Change in existing social systems is the only way to ensure long term sustainability and address climate change. Efforts such as composting, carbon pricing and electric vehicle usage, although praiseworthy, simply aren’t enough to combat climate change in the long run. This is reflected in the alarming fact that the US and Canada has reached Overshoot Day for 2022, the date each year when North Americans have already consumed our share of Earth’s renewable resources for the year, on March 13th, only ten weeks into the new year.
This train of thought led Dr. Kai Chan, a professor in the Institute for Resources, Environment and Sustainability, to establish CoSphere, an online forum for education, collaboration, and action toward system change. Dr. Chan describes system change as a new, transformative way to think about sustainability in government and corporate decision processes, as well as the enactment of new laws and changes in society.
Dr. Chan believes two groups of people deserve special attention in the conversation of system change. The first are young activists, who represent the demographic most likely to be affected by climate change’s destructive effects. The second is those who know the science, which includes researchers, academics and university students. “It’s our role to communicate what we know to help direct the changes in laws, policies, and management needed for sustainability, and to keep learning to enrich our understanding of these complex problems”, says Dr. Chan.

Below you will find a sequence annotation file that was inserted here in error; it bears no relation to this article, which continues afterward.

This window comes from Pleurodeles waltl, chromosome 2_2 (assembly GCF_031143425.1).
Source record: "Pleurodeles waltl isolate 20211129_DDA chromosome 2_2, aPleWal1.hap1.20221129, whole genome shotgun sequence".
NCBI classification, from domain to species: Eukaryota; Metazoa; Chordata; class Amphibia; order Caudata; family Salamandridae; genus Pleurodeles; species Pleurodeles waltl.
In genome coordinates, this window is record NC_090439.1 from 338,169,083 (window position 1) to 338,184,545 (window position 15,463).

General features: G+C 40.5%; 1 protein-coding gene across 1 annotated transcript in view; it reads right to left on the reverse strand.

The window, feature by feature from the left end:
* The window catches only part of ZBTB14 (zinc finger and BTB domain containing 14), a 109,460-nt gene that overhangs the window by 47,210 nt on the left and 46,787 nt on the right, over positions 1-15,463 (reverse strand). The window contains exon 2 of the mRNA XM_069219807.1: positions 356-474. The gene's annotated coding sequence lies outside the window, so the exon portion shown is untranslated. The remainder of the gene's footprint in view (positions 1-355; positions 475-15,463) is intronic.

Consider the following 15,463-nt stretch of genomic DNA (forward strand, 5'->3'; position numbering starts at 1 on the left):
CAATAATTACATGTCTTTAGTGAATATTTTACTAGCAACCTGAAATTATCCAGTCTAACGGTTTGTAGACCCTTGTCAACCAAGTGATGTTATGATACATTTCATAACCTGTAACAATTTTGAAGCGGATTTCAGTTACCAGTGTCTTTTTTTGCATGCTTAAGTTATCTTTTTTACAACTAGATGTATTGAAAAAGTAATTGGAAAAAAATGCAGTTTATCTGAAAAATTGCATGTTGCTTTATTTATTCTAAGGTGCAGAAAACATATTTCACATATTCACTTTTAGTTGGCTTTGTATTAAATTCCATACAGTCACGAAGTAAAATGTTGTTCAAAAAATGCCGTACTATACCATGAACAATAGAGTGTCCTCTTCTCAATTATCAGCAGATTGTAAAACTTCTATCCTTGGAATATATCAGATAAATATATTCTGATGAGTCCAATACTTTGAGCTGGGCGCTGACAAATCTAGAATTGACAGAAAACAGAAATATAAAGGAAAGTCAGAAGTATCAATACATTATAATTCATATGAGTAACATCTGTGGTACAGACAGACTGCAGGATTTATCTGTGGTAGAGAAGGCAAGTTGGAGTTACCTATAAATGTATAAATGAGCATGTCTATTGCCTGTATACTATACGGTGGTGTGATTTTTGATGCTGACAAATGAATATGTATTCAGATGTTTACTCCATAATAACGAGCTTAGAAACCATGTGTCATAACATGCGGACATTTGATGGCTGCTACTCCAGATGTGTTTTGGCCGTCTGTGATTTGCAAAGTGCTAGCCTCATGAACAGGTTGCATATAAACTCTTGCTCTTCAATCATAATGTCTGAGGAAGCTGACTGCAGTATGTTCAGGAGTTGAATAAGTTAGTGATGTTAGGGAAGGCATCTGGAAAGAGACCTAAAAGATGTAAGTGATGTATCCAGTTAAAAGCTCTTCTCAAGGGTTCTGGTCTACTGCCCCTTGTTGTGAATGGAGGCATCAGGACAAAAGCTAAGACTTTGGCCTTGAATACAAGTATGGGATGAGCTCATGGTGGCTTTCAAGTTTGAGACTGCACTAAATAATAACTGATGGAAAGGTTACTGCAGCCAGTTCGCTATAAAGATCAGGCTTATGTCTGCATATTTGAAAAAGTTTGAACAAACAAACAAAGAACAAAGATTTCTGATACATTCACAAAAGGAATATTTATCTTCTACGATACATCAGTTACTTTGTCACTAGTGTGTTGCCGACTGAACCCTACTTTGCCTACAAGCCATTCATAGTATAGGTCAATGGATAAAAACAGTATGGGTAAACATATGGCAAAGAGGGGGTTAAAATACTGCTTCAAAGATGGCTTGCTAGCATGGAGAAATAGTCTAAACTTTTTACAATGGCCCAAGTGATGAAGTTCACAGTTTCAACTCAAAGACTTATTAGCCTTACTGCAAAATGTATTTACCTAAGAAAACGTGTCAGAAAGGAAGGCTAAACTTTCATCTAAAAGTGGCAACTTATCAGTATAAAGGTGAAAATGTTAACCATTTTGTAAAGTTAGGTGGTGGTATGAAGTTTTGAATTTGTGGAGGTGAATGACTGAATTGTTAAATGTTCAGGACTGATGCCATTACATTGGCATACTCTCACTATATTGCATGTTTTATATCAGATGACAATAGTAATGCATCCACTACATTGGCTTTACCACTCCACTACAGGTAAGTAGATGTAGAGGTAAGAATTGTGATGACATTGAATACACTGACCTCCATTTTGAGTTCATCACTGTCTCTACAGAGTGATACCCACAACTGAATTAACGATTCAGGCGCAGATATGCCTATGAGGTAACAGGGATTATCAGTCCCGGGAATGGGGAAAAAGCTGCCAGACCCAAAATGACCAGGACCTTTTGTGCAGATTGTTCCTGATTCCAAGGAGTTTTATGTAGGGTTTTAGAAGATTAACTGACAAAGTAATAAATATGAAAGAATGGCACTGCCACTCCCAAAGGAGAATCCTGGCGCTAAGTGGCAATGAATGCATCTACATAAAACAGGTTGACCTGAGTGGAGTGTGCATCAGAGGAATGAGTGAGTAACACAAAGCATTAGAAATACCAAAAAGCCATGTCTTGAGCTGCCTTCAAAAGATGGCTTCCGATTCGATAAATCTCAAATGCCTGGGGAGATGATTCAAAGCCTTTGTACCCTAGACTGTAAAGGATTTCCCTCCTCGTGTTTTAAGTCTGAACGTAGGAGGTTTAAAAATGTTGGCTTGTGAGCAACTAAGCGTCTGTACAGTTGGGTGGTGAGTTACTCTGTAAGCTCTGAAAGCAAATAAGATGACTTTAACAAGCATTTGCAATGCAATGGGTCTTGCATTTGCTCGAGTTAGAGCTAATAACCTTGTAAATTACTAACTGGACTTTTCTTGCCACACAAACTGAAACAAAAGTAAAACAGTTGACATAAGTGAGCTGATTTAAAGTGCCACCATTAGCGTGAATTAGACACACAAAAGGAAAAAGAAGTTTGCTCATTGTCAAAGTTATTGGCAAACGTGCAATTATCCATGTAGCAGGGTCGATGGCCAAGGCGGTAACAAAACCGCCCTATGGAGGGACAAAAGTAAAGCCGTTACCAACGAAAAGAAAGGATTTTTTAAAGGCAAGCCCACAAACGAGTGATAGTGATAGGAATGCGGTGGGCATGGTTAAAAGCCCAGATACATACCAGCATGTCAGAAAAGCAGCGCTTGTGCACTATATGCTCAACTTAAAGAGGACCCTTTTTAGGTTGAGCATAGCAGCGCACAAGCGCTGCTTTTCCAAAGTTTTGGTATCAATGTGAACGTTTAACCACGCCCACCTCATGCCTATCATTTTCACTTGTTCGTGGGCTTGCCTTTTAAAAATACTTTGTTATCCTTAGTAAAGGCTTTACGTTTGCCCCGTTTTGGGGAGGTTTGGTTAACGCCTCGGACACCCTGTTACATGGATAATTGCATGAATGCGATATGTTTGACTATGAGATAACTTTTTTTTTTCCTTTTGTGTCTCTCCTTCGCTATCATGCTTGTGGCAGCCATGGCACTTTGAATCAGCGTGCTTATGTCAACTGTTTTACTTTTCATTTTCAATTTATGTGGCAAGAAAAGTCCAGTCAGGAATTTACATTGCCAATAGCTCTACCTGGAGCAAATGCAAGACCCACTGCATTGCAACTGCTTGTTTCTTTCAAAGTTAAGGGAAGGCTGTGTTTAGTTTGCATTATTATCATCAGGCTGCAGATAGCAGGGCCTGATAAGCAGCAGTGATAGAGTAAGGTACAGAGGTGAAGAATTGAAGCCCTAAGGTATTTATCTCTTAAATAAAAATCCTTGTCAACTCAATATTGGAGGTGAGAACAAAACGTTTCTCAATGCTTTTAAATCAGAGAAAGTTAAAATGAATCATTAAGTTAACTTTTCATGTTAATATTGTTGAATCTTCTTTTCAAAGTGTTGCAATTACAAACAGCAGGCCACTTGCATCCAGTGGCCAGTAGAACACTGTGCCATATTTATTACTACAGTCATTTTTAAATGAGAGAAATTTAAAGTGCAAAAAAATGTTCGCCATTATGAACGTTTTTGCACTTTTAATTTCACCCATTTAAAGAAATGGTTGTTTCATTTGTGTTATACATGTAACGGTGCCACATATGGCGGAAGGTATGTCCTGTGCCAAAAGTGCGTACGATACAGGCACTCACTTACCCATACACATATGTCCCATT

To read the full story, please visit the UBC News website.
Facilitating sustainability and wellbeing through renewal and innovation in learning environments, operations and infrastructure is a top priority in the UBC Strategic Plan, defined under Strategy 3: Thriving Communities.